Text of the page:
B2C marketers specialize in researching and building personas for their clients. Despite how in-depth this process is, website owners with limited budgets can nonetheless create their own buyer personas.

Begin by imagining your ideal customers. Write down their ages, gender, location, job titles, and industries. Give each of these personas a name.

Next, brainstorm what their personal responsibilities, goals, and challenges are. Do they have children and a high-powered job and therefore have time restrictions? Are they younger, without children, and have budget restrictions?

This is, in many ways, the most important part of your buyer personas. Your website offers a solution to your audience’s problem, but first you must understand what that problem is.

Finally, brainstorm how each persona makes decisions and what their communication preferences are. For example, a 40-something mother of two may want to do internet research before buying a product and may prefer texting over speaking on the phone.

Step 4: Editorial Guidelines

To publish content that lands, the topics your website covers, as well as its tone, should be consistent. It also should target your buyer personas. Without the development of editorial guidelines, it’s easy for any site to expand its coverage, lose focus, and overlook their target audience.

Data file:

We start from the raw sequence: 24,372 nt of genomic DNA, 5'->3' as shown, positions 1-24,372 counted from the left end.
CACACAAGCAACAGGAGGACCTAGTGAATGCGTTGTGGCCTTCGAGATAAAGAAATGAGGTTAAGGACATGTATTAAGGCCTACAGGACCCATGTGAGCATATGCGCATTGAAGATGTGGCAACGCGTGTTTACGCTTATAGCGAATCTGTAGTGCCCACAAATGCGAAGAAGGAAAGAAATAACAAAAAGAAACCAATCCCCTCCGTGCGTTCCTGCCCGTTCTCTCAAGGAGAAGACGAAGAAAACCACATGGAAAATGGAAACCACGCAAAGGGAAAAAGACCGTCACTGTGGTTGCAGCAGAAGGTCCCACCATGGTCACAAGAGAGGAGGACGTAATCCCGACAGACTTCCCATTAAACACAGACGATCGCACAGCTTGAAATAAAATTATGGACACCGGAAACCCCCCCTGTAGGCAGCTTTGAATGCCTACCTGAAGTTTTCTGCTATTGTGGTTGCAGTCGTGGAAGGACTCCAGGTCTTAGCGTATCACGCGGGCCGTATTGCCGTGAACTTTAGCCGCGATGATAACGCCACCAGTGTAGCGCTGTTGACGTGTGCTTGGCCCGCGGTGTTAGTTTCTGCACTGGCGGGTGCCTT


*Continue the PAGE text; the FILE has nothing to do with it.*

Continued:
Choose which topics are outside of the scope of your website. For example, if you operate a B2B marketing firm, your editorial guidelines should detail the extent of the strategy your posts will reveal.

Build a list of adjectives that you’ll use in your written content. For example, a fly-fishing outfitter based in Montana might use adjectives such as adventurous, wild, and unparalleled to describe their trips. An investment bank on Wall Street would use radically different terms to describe their services.

Decide how your content should be punctuated, abbreviated, and structured. Many companies stick to a third-party reference like Associated Press (AP) Stylebook or the Chicago Manual of Style.

Step 5: Editorial Planning

Now it’s time to develop topics based on the information you’ve gathered in the previous steps. Take no more than 50 cards and, as you brainstorm content ideas, write the prospective topics onto the cards. Make sure to organize the ideas under the appropriate label on your site’s navigation menu, i.e. Home Page, Services, Products, Blog, and so on.

As you decide which topics you’ll write about, create a content calendar that clearly outlines due dates for content submission and publication.


Want to Implement an Effective Content Strategy? Start with a User-Friendly Website Template.

Create website content that lands with your audience and drives conversions; follow iPage’s ultimate guide to content strategy.

Before you starting writing and collecting digital assets, take the time to explore our selection of website templates. The design, usability, and readability of your site directly affect your visitors’ experience and the implementation of your content strategy. If you have questions about the user experience of a particular template, reach out to our website design experts.


Feature image: